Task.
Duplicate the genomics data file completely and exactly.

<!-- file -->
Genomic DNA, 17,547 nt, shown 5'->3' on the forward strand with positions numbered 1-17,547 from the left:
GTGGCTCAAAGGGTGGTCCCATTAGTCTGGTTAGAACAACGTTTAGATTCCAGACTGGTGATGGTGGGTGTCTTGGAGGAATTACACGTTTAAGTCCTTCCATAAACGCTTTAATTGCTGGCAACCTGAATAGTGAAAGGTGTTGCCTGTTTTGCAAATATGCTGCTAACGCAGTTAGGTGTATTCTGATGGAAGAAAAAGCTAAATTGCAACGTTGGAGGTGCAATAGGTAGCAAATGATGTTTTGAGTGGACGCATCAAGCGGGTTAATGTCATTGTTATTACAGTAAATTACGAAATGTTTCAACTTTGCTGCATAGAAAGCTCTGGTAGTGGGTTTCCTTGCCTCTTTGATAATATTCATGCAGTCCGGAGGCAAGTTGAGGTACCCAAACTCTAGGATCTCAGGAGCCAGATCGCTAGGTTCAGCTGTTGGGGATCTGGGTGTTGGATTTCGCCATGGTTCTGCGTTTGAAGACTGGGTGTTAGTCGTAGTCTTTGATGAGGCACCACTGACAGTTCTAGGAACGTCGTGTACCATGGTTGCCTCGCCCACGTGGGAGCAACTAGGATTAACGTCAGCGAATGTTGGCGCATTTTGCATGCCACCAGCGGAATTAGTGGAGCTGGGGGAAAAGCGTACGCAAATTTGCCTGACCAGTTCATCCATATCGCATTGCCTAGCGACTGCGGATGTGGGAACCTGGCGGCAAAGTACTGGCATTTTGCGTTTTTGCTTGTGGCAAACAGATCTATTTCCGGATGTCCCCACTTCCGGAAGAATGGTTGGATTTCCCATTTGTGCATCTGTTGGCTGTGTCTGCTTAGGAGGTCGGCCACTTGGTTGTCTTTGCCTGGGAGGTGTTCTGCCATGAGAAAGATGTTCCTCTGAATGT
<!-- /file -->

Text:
Genomic DNA, 17,547 nt, shown 5'->3' on the forward strand with positions numbered 1-17,547 from the left:
GTGGCTCAAAGGGTGGTCCCATTAGTCTGGTTAGAACAACGTTTAGATTCCAGACTGGTGATGGTGGGTGTCTTGGAGGAATTACACGTTTAAGTCCTTCCATAAACGCTTTAATTGCTGGCAACCTGAATAGTGAAAGGTGTTGCCTGTTTTGCAAATATGCTGCTAACGCAGTTAGGTGTATTCTGATGGAAGAAAAAGCTAAATTGCAACGTTGGAGGTGCAATAGGTAGCAAATGATGTTTTGAGTGGACGCATCAAGCGGGTTAATGTCATTGTTATTACAGTAAATTACGAAATGTTTCAACTTTGCTGCATAGAAAGCTCTGGTAGTGGGTTTCCTTGCCTCTTTGATAATATTCATGCAGTCCGGAGGCAAGTTGAGGTACCCAAACTCTAGGATCTCAGGAGCCAGATCGCTAGGTTCAGCTGTTGGGGATCTGGGTGTTGGATTTCGCCATGGTTCTGCGTTTGAAGACTGGGTGTTAGTCGTAGTCTTTGATGAGGCACCACTGACAGTTCTAGGAACGTCGTGTACCATGGTTGCCTCGCCCACGTGGGAGCAACTAGGATTAACGTCAGCGAATGTTGGCGCATTTTGCATGCCACCAGCGGAATTAGTGGAGCTGGGGGAAAAGCGTACGCAAATTTGCCTGACCAGTTCATCCATATCGCATTGCCTAGCGACTGCGGATGTGGGAACCTGGCGGCAAAGTACTGGCATTTTGCGTTTTTGCTTGTGGCAAACAGATCTATTTCCGGATGTCCCCACTTCCGGAAGAATGGTTGGATTTCCCATTTGTGCATCTGTTGGCTGTGTCTGCTTAGGAGGTCGGCCACTTGGTTGTCTTTGCCTGGGAGGTGTTCTGCCATGAGAAAGATGTTCCTCTGAATGT